Culinary experiences in British Columbia, Canada

With some of Canada’s lushest land blessed with a relatively long growing season, British Columbia is a culinary cornucopia of local and organic foods.

Eagles Eye Restaurant at Kicking Horse Mountain Resort In the gastronomic vanguard is Vancouver, which sports Ocean Wise sustainable seafood, increasingly innovative food trucks, and Canada’s biggest food festival, EAT! On the beverage front, there are dozens of microbreweries and gin distilleries producing drinks such as Okanagan Spirits’ Bittered Sling derived from 100 percent BC fruit. The local artisanal movement has crossed the Strait of Georgia to Vancouver Island, which has an even longer growing season. In the capital Victoria – known as the City of Gardens due to early blooms when other cities are snow-bound – this has led to much farm-to-table fare, for example at The Courtney Room, recently shortlisted for Air Canada’s Best New Restaurant of the Year. Island suppliers include the Merridale Cidery and Distillery in the Cowichan Valley where you can also feast in the family orchard on dishes featuring cider-poached pears, apple blossom honey and apple cider vinaigrettes.

Vancouver’s vibrant vibe has spread to resorts all around the province where both the domestic and international mountain sports’ markets are demanding the highest standards and variety in après ski and après cycle fare. At Kicking Horse, you can eat at 7700 feet elevation in Canada’s highest fine dining restaurant, Eagle’s Eye, which was voted as having the best view from a bar stool by Ski Canada magazine. Food focus includes BC delicacies such as slow cooked elk, bison, boar, sockeye salmon all washed down with home-grown wines amid a panoramic vista over five national parks on a clear day. Ice Bar in Cirque Restaurant Right on the slopes at sister resort Fernie, there’s Canada’s first indoor Ice Bar which specializes in frozen vodka tasting, complemented by the warmth of open fire heating and gastronomic goodies at Cirque Restaurant just outside. These vacation venues are not just for winter: they are open year-round, accommodating family holidays, weddings, festivals, and other special events in magical mountain settings.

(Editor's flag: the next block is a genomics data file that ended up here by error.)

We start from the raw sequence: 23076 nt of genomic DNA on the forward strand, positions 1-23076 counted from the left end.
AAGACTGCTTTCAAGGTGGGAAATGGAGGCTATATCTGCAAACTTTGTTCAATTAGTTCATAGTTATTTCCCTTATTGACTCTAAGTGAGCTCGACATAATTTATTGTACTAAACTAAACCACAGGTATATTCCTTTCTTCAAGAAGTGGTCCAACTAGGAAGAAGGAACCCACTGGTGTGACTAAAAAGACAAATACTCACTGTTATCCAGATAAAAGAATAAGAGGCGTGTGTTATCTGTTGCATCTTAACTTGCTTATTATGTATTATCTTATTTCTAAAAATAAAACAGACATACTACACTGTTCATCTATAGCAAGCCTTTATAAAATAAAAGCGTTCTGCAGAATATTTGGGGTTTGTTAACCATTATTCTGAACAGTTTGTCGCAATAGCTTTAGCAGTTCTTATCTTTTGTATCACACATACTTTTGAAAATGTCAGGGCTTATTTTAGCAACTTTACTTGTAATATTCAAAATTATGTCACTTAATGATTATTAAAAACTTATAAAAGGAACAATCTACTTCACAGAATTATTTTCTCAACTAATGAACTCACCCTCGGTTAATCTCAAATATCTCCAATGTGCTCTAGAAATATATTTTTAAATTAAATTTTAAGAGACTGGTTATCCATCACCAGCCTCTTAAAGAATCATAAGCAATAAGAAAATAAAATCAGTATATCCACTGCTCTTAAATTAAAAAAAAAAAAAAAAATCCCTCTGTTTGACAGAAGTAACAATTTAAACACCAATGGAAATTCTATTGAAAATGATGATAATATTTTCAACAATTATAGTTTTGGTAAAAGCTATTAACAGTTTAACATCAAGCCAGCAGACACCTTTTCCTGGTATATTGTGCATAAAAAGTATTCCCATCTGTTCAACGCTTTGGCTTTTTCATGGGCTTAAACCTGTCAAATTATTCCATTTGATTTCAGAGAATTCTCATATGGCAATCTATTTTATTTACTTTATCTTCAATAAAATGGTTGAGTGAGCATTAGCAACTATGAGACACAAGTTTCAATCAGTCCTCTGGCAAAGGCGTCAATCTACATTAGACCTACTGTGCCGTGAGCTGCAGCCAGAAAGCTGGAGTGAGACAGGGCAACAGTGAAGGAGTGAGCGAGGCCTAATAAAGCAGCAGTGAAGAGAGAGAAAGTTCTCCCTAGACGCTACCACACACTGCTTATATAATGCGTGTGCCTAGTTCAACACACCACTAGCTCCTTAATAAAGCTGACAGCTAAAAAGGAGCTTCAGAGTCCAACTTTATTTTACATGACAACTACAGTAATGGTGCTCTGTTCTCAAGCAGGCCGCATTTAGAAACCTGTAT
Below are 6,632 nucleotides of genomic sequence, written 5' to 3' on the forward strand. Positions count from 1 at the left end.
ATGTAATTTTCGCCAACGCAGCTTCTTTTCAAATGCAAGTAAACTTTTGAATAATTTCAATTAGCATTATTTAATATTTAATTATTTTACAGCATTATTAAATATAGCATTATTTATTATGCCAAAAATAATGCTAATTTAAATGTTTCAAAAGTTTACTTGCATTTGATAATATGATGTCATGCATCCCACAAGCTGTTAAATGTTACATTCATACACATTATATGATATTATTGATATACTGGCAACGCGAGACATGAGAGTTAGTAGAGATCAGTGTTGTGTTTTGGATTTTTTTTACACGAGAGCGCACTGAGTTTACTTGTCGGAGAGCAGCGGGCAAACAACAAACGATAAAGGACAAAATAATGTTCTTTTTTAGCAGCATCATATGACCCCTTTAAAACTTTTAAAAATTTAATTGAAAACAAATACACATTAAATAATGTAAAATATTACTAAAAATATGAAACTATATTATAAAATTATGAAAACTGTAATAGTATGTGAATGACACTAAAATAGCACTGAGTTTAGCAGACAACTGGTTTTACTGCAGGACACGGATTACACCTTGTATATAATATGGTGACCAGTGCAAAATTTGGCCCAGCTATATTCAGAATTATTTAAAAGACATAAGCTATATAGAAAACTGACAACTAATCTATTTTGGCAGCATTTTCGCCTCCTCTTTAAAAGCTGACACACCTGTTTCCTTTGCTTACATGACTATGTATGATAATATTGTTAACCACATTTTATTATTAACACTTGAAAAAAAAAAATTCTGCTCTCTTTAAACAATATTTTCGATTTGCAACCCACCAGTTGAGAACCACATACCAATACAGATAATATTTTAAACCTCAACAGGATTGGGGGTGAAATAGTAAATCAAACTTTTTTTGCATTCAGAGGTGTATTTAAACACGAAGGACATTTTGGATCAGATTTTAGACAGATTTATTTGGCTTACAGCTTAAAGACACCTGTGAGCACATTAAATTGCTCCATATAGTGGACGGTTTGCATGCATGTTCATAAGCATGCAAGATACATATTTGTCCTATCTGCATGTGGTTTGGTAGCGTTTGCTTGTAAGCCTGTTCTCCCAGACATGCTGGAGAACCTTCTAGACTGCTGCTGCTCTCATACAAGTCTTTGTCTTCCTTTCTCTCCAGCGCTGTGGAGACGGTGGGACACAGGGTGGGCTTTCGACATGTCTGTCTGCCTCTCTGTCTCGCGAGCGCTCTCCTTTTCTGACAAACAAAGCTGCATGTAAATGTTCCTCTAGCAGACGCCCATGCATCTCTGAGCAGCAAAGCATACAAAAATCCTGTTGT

One of Whistler Blackcomb’s topnotch resorts, The Four Seasons offers local wine sips and tips after skiing or summer hiking/biking, as well as specializing in the best of BC bounty at SIDECUT Modern Steak+Bar. The Pacific Ocean – just 30 minutes away – yields oysters, mussels, salmon, Haida Gwaii halibut and Humboldt squid, which have recently appeared in Canadian waters. Add to this an array of steaks including grass-fed striploin from Cache Creek and a BC-biased bevvy list of craft brews, local wines and ‘Spirit of the Mountains’ mixology.  

ICirque Restaurant at Lizard Creek Lodge, Fernie Alpine Resort n summer, the BeerBQ is a patio party celebrating everything local in five-star style: from BC beers to BC bands and a concentration on Canadian ingredients. “For more than a decade we have been inviting guests and locals to take a moment to enjoy the community, produce and talent that makes this place so special,” says José Ortiz, Food and Beverage Director at Four Seasons Resort Whistler. Cooked on custom-built grills and a larger-than-life smoker, dishes to be savoured include locally-sourced smoked brisket and barbequed salmon, traditional mac-and-cheese, freshly baked cornbread and a cute and colourful donut wall. A pastel-pretty Patio Camper serves fresh and fruity sangria filled with local BC wine. And a rotating pop-up of BC brewers is invited to showcase distinct drafts, offering first-hand facts, inspirations and techniques.